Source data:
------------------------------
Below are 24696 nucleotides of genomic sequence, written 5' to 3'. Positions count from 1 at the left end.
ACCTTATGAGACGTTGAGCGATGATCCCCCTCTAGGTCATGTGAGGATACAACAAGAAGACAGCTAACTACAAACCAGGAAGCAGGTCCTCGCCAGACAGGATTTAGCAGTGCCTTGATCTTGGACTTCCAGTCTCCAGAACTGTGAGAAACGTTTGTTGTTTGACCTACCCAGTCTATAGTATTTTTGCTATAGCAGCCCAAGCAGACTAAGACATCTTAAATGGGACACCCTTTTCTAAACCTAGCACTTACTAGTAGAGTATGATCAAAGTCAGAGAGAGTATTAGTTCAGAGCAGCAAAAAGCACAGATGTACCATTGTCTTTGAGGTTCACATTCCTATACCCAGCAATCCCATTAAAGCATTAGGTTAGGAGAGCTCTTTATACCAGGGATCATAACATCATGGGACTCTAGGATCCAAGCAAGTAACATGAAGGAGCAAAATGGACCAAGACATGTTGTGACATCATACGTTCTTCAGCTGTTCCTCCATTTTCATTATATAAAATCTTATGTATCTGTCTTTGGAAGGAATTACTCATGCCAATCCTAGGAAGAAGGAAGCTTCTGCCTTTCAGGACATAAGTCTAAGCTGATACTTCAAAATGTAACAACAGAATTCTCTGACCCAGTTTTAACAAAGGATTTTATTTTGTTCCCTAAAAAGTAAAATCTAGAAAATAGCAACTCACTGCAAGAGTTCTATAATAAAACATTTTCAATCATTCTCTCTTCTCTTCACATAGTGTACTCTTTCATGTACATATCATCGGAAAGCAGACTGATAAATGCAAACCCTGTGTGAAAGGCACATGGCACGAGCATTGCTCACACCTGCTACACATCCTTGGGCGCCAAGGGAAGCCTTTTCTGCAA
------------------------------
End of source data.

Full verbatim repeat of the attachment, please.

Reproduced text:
Below are 24696 nucleotides of genomic sequence, written 5' to 3'. Positions count from 1 at the left end.
ACCTTATGAGACGTTGAGCGATGATCCCCCTCTAGGTCATGTGAGGATACAACAAGAAGACAGCTAACTACAAACCAGGAAGCAGGTCCTCGCCAGACAGGATTTAGCAGTGCCTTGATCTTGGACTTCCAGTCTCCAGAACTGTGAGAAACGTTTGTTGTTTGACCTACCCAGTCTATAGTATTTTTGCTATAGCAGCCCAAGCAGACTAAGACATCTTAAATGGGACACCCTTTTCTAAACCTAGCACTTACTAGTAGAGTATGATCAAAGTCAGAGAGAGTATTAGTTCAGAGCAGCAAAAAGCACAGATGTACCATTGTCTTTGAGGTTCACATTCCTATACCCAGCAATCCCATTAAAGCATTAGGTTAGGAGAGCTCTTTATACCAGGGATCATAACATCATGGGACTCTAGGATCCAAGCAAGTAACATGAAGGAGCAAAATGGACCAAGACATGTTGTGACATCATACGTTCTTCAGCTGTTCCTCCATTTTCATTATATAAAATCTTATGTATCTGTCTTTGGAAGGAATTACTCATGCCAATCCTAGGAAGAAGGAAGCTTCTGCCTTTCAGGACATAAGTCTAAGCTGATACTTCAAAATGTAACAACAGAATTCTCTGACCCAGTTTTAACAAAGGATTTTATTTTGTTCCCTAAAAAGTAAAATCTAGAAAATAGCAACTCACTGCAAGAGTTCTATAATAAAACATTTTCAATCATTCTCTCTTCTCTTCACATAGTGTACTCTTTCATGTACATATCATCGGAAAGCAGACTGATAAATGCAAACCCTGTGTGAAAGGCACATGGCACGAGCATTGCTCACACCTGCTACACATCCTTGGGCGCCAAGGGAAGCCTTTTCTGCAA